Pricing methodologies in Medicare vary from one component of the system to another, often leading to conflicting incentives. The dialysis program represents a particularly interesting case, whereby outpatient payments are much more rigid than payments for related hospital care. Failure to recognize the preventive nature of outpatient services may result in inefficient allocation of medical care and higher overall costs. To motivate the analysis, a simple extension of basic prevention and insurance theory to fit a welfare-maximizing regulator is offered. I show that while optimal inpatient payments are standard Ramsey prices, optimal outpatient payments must incorporate net loss due to unnecessary hospitalizations, as well as supply elasticities. A myopic regulator will tend to ignore this, leading to underprovision of preventive services. With constant prices, empirical analysis examines the effect of dialysis intensity on various measures of hospital use, for a local sample of patients, using count data models. Results indicate that greater dialysis intensity (measured by a state-of-the-art clinical index) indeed reduces hospital use. Moreover, this is found even at moderate or high levels of intensity, where dialysis is viewed ex ante as being adequate. A simple cost-benefit calculation suggests that for every dollar of additional spending on outpatient intensity, nearly $2 in hospital expenditures can be saved. The research confirms that the current pricing structure within aspects of the Medicare program is inefficient.

Click on "PDF" at the bottom of the abstract, or submit your email address, for electronic full text.

14. IIASA: "Key Issues of Aging and Social Security in China," by Su Liu and Landis MacKellar (International Institute for Applied Systems Analysis [Austria], Interim Report IR 01-004, January 2001, .pdf and PostScript format, 26p.).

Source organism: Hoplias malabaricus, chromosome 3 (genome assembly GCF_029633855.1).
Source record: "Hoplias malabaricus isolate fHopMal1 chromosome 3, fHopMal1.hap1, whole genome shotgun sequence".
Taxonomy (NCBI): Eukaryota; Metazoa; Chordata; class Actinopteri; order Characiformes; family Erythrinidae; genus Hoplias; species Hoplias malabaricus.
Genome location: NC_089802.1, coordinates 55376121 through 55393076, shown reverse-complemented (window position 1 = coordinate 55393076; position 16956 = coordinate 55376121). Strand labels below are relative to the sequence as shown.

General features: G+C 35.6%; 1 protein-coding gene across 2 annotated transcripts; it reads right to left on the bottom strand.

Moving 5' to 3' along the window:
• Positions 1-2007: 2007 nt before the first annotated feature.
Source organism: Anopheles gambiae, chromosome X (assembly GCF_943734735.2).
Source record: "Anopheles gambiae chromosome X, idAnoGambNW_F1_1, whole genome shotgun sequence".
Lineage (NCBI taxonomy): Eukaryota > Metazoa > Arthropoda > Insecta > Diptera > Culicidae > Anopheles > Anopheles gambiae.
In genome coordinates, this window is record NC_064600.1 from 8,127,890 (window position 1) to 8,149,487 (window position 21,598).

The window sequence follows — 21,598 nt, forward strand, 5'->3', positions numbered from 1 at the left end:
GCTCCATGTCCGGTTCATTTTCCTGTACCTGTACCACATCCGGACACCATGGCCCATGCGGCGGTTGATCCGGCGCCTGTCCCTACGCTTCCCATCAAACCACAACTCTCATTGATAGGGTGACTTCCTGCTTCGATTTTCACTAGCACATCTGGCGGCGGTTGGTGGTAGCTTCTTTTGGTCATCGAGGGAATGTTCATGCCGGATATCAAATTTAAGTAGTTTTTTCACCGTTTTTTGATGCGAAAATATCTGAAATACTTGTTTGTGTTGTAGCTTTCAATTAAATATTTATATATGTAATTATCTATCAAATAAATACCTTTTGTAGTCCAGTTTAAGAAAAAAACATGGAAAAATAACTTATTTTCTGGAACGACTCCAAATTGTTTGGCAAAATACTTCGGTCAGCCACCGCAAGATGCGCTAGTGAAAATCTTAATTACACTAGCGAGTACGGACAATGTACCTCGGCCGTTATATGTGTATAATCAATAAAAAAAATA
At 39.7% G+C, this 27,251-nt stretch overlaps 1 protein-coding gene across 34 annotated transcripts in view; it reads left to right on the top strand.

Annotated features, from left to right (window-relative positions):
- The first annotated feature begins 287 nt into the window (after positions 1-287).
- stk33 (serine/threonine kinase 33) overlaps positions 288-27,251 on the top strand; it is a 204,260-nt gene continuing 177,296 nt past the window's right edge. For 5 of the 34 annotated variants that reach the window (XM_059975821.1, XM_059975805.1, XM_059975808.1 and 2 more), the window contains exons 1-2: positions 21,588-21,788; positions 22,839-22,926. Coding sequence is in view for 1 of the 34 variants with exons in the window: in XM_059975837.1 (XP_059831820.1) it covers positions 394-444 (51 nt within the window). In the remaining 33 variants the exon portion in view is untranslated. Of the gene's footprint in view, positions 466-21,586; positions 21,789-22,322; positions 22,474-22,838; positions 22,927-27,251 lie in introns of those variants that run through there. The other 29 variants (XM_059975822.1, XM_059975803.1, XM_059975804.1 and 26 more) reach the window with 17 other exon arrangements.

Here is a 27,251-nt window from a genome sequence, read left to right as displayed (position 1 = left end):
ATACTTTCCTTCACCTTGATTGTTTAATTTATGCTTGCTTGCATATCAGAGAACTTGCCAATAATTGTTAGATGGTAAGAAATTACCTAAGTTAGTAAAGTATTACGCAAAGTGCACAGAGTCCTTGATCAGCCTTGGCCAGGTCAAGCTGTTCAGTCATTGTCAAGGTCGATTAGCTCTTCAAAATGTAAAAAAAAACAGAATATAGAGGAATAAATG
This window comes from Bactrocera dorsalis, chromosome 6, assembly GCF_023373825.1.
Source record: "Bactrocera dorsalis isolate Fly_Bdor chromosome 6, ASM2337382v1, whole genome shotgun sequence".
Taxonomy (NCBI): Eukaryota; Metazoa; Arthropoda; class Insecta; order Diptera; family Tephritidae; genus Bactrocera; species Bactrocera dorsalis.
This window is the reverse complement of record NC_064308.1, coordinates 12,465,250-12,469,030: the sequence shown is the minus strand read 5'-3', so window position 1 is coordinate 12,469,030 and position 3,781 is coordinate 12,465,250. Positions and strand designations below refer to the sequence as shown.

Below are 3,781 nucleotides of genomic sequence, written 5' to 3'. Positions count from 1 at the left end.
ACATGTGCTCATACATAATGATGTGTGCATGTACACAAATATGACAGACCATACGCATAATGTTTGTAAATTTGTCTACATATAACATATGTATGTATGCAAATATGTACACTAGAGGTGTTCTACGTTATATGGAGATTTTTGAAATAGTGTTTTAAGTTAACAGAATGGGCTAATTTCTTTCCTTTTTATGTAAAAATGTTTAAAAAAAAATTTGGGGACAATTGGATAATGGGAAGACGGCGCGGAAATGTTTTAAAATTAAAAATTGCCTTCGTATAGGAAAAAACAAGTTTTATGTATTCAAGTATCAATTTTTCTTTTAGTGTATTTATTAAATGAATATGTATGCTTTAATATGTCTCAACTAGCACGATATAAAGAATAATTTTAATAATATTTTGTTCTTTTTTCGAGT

In China the problem of aging is only now emerging, however, when the population does start to age, it will do so faster than any population in history. In this largely descriptive paper, we look at the challenges faced in the areas of old-age pensions, health care and disability services. First, we identify the main institutions involved. Then we present ad hoc projections of pensions and health spending and the number of disabled persons. Our conclusion is that, unchecked, rising demand in these sectors has the potential to give China the social insurance spending profile of a developed country while it is still at the level of development of a poor one. Demography makes some increases in spending inevitable. However, the most important variables such as coverage of the pension system and the "underlying" rate of medical spending growth are responsive to policy. The paper concludes with an appeal to policy makers to adopt forward looking strategies now, while there is still time to develop appropriate policies and institutions.

Click on PDF or PS icon for full text.

15. WASHINGTON UNIVERSITY AT ST. LOUIS ECONOMICS WORKING PAPER ARCHIVES: Note: For all WUSTL Archive papers, click on the radio button of the format you prefer (located below the abstract), then click on "Download Paper". If you have trouble finding the paper, it may have opened in a separate window.

A. "Exploring the Social and Economic Costs of Abuse in Later Life," by Charmaine Spencer (Simon Fraser [Vancouver BC, Canada] University, July 2000, .pdf, compressed Microsoft Word, and compressed PostScript format, 20p.).